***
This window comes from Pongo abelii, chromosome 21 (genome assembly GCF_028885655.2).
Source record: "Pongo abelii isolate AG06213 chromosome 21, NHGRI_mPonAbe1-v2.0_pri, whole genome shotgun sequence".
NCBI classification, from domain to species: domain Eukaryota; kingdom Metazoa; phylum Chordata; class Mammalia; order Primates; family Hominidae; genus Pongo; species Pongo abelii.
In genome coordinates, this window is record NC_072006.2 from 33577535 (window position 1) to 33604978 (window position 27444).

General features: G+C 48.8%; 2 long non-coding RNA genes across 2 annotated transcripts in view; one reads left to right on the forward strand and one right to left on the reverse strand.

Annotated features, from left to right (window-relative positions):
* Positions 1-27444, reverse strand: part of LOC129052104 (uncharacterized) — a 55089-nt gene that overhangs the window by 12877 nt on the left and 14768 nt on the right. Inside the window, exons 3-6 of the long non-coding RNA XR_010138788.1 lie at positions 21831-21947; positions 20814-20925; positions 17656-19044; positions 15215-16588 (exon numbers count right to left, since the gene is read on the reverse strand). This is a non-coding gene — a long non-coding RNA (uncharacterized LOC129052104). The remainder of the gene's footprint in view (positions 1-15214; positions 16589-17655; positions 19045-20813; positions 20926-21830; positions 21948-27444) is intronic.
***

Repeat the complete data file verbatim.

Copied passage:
This window comes from Pongo abelii, chromosome 21 (genome assembly GCF_028885655.2).
Source record: "Pongo abelii isolate AG06213 chromosome 21, NHGRI_mPonAbe1-v2.0_pri, whole genome shotgun sequence".
NCBI classification, from domain to species: domain Eukaryota; kingdom Metazoa; phylum Chordata; class Mammalia; order Primates; family Hominidae; genus Pongo; species Pongo abelii.
In genome coordinates, this window is record NC_072006.2 from 33577535 (window position 1) to 33604978 (window position 27444).

General features: G+C 48.8%; 2 long non-coding RNA genes across 2 annotated transcripts in view; one reads left to right on the forward strand and one right to left on the reverse strand.

Annotated features, from left to right (window-relative positions):
* Positions 1-27444, reverse strand: part of LOC129052104 (uncharacterized) — a 55089-nt gene that overhangs the window by 12877 nt on the left and 14768 nt on the right. Inside the window, exons 3-6 of the long non-coding RNA XR_010138788.1 lie at positions 21831-21947; positions 20814-20925; positions 17656-19044; positions 15215-16588 (exon numbers count right to left, since the gene is read on the reverse strand). This is a non-coding gene — a long non-coding RNA (uncharacterized LOC129052104). The remainder of the gene's footprint in view (positions 1-15214; positions 16589-17655; positions 19045-20813; positions 20926-21830; positions 21948-27444) is intronic.